The International Liberty Index Foundation is a League of Nations-sanctioned NGO centered on recording and comparing global survey and analytical data to produce comprehensive data for a number of metrics centered around the spread of political freedoms and systems, corruption in governments and societies, social values and norms, and civil rights. Originally founded in 1958 in Cartadania in conjunction with the Organization for Democracy International, the ILIF originally managed a League-sanctioned set of indexes: the the Democracy Index, the Civil Rights Index, and the Perceived Corruption Index. Individually, each is scored to a maximum value of 10, the highest of which sets the year's benchmark. Scores for these indices are also available comparatively between years to show the improvement of benchmark-setters year by year. These are typically shown compiled into a single score in the form of the Liberty Index, a norm-referenced scoring system which provides a relative, simple view of a country's overall social and political freedoms.
Over time, the ILIF has expanded to cover a number of analytical metrics, absorbing several related NGOs such as the Poverty Tracking Organization. As a result, the ILIF published a number of datasets on global GDP and wellbeing metrics which are used by the League of Nations and other international bodies through annual publications.
Each is calculated relative to the global community yearly, with one nation scoring a 10 and setting the benchmark for the year. In addition, the ILIF manages a Global Liberty Index marking fluctuations in the quality of Index Benchmark Nations as well as a Composite Index.
Countries by Wealth
Countries by Education and Health
Mean Years Schooling
Composite Liberty Index
Aggregate scores from each decade since 1960 and every five years since 2010 are shown below, and scores as well as individual indexes can be viewed in full on the International Liberty Index Foundation's website.
|Algoquona||-||-||-||-||-||2.35||2.34||2.34||4.88||Algoquona was subject to regime change in 2025 as part of the Final War of the Deluge.|
|Caphiria||7.93||7.95||8.00||8.13||8.02||8.40||8.33||8.44||Scores extremely well in perceived corruption index and mediocre in other categories.|
|Carna||9.98||9.99||9.94||10.00||9.86||10.00||10.00||9.98||Consistent top competitor in all categories.|
|Cartadania||9.85||9.84||9.46||9.97||10.00||9.96||9.98||10.00||9.99||Consistent top competitor in all categories.|
|Duōmachāha||4.23||5.02||4.89||4.67||5.81||5.83||5.96||6.12||5.93||The Duama Sovereign Socialist Republics was replaced by the People's Republic of Duōmachāha in 1994.|
|Faneria||4.33||4.22||5.67||6.40||6.73||6.94||6.88||6.91||7.03||Composite score reduced by effective one-party state status. Score rising due to increasing liberalization.|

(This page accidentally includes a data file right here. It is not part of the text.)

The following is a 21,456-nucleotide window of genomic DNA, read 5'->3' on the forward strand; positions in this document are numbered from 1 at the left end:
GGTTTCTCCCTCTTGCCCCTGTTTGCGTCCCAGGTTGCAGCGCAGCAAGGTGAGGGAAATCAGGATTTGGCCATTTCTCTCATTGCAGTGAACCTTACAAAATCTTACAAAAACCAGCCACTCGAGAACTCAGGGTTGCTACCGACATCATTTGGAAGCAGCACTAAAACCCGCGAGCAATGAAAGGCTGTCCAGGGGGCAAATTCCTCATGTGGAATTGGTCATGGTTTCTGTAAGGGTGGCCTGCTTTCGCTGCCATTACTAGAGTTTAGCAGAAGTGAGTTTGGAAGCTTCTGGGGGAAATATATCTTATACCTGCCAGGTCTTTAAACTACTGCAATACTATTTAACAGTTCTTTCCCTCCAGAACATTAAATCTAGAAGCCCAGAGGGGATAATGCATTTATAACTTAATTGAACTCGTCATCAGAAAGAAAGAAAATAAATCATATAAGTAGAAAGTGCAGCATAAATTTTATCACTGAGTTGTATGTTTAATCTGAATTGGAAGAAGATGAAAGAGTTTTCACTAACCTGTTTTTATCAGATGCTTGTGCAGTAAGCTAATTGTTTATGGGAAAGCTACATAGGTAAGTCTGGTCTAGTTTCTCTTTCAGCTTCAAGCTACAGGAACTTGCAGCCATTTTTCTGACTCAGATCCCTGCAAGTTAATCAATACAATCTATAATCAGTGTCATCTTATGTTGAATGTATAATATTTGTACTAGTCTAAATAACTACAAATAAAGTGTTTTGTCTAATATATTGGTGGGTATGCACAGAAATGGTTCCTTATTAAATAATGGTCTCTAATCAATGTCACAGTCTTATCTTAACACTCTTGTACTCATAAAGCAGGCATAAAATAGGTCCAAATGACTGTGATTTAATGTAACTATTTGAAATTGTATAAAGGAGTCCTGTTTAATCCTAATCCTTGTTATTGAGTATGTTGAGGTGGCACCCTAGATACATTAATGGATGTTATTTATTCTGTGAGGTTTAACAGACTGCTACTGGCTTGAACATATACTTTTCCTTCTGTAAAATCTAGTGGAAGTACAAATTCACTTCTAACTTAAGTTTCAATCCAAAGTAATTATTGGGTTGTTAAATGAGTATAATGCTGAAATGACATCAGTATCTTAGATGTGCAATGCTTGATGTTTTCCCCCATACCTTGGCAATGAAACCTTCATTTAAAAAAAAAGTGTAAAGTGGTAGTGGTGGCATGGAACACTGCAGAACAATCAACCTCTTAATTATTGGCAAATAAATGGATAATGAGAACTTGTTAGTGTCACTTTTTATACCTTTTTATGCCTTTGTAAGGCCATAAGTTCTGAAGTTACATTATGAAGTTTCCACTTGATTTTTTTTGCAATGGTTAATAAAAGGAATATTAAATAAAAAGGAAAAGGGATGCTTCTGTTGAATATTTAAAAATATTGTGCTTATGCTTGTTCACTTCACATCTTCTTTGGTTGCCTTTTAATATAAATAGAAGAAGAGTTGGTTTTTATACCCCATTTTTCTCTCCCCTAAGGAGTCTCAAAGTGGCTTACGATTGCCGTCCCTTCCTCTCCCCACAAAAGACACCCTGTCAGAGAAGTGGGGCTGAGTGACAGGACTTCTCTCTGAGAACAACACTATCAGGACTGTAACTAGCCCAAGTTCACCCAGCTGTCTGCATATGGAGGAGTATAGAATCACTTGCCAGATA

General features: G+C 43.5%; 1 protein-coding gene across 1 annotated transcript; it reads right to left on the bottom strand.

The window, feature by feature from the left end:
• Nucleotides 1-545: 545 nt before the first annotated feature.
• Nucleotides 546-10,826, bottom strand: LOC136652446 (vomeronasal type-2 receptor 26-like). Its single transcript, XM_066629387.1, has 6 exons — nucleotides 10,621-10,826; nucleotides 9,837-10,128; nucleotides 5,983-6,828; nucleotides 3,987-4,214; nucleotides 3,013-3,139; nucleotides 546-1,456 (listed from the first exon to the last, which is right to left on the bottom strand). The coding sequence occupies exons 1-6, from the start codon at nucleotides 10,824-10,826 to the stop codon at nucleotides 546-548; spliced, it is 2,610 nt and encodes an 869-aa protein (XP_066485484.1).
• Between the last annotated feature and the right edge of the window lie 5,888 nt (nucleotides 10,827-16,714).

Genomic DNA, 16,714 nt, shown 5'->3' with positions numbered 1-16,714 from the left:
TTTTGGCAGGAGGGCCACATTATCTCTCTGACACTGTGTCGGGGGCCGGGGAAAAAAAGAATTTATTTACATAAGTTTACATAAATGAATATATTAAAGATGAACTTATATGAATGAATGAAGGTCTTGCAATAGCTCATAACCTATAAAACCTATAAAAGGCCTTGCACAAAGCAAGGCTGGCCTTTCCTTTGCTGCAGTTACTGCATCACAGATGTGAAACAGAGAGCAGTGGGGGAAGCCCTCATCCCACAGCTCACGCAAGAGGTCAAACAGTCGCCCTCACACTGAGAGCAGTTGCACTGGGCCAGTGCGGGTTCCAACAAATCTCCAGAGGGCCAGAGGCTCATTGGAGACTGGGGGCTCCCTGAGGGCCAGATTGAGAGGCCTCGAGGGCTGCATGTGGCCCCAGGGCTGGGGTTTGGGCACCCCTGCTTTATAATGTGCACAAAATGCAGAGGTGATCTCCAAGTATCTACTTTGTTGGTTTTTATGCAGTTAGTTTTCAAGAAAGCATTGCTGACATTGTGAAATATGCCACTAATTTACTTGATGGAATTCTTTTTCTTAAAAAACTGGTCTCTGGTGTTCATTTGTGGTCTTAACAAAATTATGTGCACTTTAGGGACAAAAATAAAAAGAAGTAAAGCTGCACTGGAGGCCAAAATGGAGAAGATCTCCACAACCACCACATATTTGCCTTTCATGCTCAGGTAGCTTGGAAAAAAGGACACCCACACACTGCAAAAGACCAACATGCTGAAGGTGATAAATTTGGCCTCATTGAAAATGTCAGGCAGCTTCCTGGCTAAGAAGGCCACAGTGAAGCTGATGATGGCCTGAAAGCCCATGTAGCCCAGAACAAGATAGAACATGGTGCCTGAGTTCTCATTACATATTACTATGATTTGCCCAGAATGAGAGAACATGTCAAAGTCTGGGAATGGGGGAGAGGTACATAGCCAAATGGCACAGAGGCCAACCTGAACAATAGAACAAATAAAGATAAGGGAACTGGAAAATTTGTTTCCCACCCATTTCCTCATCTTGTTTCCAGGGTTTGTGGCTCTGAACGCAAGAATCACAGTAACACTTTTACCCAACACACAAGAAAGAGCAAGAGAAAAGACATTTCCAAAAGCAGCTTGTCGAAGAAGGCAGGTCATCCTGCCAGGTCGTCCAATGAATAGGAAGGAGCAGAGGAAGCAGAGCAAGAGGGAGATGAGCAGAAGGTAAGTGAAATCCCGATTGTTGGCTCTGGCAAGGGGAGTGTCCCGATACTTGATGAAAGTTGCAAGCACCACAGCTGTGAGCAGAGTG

|Hollona and Diorisia|
|Iriquona||-||-||-||-||4.33||2.04||2.10||2.16||Composite score reduced by arbitrary court system and lack of enfranchisement.|
|Oyashima||6.78||3.65||In 2022, Oyashima's government suffered a coup related to civil infighting between the Danehong and Mutsutorine ethnicities.|
|Pankara||-||-||-||(1.88)||-||Pankara has made efforts to prevent accurate Index reporting since 2019.|
|Sabnaki||2.98||3.10||3.21||3.30||3.32||3.31||4.83||Beginning in 2024, Sabnaki began a liberalization campaign as part of a rapprochement with Occidental powers.|
|the Cape||5.68||5.64||4.03||6.38||6.32||6.99||6.98||6.33||6.73||Attempted coup caused a noticeable drop in 2020. Composite score reduced by effective one-party state status.|
|UAE||Composite score reduced by status as a hereditary absolute monarchy.|
|Urcea||10.00||9.98||9.97||9.85||9.87||9.93||9.93||9.94||Extremely good scoring in corruption and democracy indexes as a constitutional monarchy. High scores in civil rights are disputed.|
|Varshan||2.13||2.01||3.46||2.49||0.76||1.27||1.38||1.36||1.98||Consistent low scores in all categories; 2025 defeat in the Final War of the Deluge shows promise for improvements.|
The Liberty Index and other scoring metrics used by the ILIF have often been criticized as unduly favoring Occidental and Coscivian cultures over Alshari, Cronan, and Audonian nations, as well as opposing arguments from liberal nations decrying the institution of supposedly artificially inflating the scores of constitutional monarchies. In some cases, these arguments go so far as to suggest that the ILIF is little but a propaganda front for League donor nations.
In 2002, Varshan attempted unsuccessfully to sue the ILIF into in League courts on a number of accusations amounting to vexatious litigation. Several of these cases remained in limbo until Varshan's expulsion from the League of Nations.